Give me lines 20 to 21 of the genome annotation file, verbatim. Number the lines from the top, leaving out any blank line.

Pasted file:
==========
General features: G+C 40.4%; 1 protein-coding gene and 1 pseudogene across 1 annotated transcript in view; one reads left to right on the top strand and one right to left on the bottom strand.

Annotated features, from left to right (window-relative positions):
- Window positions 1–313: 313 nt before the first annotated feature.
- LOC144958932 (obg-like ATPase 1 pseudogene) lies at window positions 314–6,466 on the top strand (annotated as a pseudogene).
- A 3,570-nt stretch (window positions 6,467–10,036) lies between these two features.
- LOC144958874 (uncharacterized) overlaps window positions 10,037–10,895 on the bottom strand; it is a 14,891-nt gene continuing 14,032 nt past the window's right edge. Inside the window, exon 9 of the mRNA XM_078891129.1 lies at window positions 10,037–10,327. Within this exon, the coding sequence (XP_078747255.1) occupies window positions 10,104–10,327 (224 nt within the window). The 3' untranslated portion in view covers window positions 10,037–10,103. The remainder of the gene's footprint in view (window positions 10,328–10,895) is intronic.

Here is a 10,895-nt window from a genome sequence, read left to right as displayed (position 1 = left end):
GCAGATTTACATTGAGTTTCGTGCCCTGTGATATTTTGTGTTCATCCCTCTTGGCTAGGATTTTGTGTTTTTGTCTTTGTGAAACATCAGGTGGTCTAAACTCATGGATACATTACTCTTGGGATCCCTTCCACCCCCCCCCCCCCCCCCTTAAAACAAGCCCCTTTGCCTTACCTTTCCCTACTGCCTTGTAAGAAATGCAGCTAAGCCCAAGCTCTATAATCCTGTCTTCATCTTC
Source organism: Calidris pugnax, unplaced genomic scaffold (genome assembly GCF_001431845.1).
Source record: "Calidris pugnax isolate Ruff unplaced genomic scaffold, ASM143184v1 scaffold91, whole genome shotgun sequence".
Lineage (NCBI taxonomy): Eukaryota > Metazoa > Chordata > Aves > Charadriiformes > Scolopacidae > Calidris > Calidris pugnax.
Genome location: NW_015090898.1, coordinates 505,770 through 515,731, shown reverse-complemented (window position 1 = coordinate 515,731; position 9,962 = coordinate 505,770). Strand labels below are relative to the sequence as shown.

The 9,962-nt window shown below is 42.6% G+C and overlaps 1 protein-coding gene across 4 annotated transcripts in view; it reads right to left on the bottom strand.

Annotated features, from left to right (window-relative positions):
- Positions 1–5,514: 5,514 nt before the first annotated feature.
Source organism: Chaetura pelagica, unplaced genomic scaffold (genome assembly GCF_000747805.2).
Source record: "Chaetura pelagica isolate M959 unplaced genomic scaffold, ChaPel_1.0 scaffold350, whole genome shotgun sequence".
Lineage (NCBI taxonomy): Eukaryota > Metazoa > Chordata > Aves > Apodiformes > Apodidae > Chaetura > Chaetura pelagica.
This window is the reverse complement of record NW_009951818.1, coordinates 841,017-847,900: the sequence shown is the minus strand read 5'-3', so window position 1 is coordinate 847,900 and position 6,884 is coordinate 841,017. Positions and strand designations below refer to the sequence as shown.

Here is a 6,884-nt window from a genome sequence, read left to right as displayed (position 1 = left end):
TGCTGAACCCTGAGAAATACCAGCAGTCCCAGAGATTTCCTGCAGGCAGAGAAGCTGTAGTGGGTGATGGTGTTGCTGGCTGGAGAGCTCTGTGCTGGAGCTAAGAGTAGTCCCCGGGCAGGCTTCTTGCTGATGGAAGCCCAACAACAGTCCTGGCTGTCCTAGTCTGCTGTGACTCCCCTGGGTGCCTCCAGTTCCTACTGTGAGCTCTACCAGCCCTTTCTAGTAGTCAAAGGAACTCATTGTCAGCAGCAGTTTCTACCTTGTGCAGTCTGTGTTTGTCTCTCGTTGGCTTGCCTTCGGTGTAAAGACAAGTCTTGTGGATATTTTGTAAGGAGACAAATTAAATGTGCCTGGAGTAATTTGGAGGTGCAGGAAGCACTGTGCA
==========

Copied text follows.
Here is a 6,884-nt window from a genome sequence, read left to right as displayed (position 1 = left end):
TGCTGAACCCTGAGAAATACCAGCAGTCCCAGAGATTTCCTGCAGGCAGAGAAGCTGTAGTGGGTGATGGTGTTGCTGGCTGGAGAGCTCTGTGCTGGAGCTAAGAGTAGTCCCCGGGCAGGCTTCTTGCTGATGGAAGCCCAACAACAGTCCTGGCTGTCCTAGTCTGCTGTGACTCCCCTGGGTGCCTCCAGTTCCTACTGTGAGCTCTACCAGCCCTTTCTAGTAGTCAAAGGAACTCATTGTCAGCAGCAGTTTCTACCTTGTGCAGTCTGTGTTTGTCTCTCGTTGGCTTGCCTTCGGTGTAAAGACAAGTCTTGTGGATATTTTGTAAGGAGACAAATTAAATGTGCCTGGAGTAATTTGGAGGTGCAGGAAGCACTGTGCA